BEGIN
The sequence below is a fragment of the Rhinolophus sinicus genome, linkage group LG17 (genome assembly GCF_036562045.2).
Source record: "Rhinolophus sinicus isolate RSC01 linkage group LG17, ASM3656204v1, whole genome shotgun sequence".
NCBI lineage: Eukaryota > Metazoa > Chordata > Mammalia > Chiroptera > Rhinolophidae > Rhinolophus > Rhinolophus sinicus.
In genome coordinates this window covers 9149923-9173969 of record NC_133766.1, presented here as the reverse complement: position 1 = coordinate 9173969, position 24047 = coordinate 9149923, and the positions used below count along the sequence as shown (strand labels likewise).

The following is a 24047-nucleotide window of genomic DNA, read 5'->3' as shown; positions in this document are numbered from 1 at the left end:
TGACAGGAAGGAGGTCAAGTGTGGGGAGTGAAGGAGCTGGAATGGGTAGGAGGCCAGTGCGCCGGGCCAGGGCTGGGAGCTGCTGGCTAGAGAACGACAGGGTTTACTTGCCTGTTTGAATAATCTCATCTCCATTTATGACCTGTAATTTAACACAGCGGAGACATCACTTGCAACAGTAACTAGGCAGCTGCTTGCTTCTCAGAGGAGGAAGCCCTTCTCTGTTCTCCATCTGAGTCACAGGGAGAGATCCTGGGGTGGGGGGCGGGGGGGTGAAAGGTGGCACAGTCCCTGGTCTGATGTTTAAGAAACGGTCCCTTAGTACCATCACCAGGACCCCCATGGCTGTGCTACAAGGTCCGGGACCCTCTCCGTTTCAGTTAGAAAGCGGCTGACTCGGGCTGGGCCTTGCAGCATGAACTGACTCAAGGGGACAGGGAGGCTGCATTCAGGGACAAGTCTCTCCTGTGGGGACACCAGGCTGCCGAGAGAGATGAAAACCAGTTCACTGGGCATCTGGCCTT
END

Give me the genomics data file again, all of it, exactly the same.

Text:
The sequence below is a fragment of the Rhinolophus sinicus genome, linkage group LG17 (genome assembly GCF_036562045.2).
Source record: "Rhinolophus sinicus isolate RSC01 linkage group LG17, ASM3656204v1, whole genome shotgun sequence".
NCBI lineage: Eukaryota > Metazoa > Chordata > Mammalia > Chiroptera > Rhinolophidae > Rhinolophus > Rhinolophus sinicus.
In genome coordinates this window covers 9149923-9173969 of record NC_133766.1, presented here as the reverse complement: position 1 = coordinate 9173969, position 24047 = coordinate 9149923, and the positions used below count along the sequence as shown (strand labels likewise).

The following is a 24047-nucleotide window of genomic DNA, read 5'->3' as shown; positions in this document are numbered from 1 at the left end:
TGACAGGAAGGAGGTCAAGTGTGGGGAGTGAAGGAGCTGGAATGGGTAGGAGGCCAGTGCGCCGGGCCAGGGCTGGGAGCTGCTGGCTAGAGAACGACAGGGTTTACTTGCCTGTTTGAATAATCTCATCTCCATTTATGACCTGTAATTTAACACAGCGGAGACATCACTTGCAACAGTAACTAGGCAGCTGCTTGCTTCTCAGAGGAGGAAGCCCTTCTCTGTTCTCCATCTGAGTCACAGGGAGAGATCCTGGGGTGGGGGGCGGGGGGGTGAAAGGTGGCACAGTCCCTGGTCTGATGTTTAAGAAACGGTCCCTTAGTACCATCACCAGGACCCCCATGGCTGTGCTACAAGGTCCGGGACCCTCTCCGTTTCAGTTAGAAAGCGGCTGACTCGGGCTGGGCCTTGCAGCATGAACTGACTCAAGGGGACAGGGAGGCTGCATTCAGGGACAAGTCTCTCCTGTGGGGACACCAGGCTGCCGAGAGAGATGAAAACCAGTTCACTGGGCATCTGGCCTT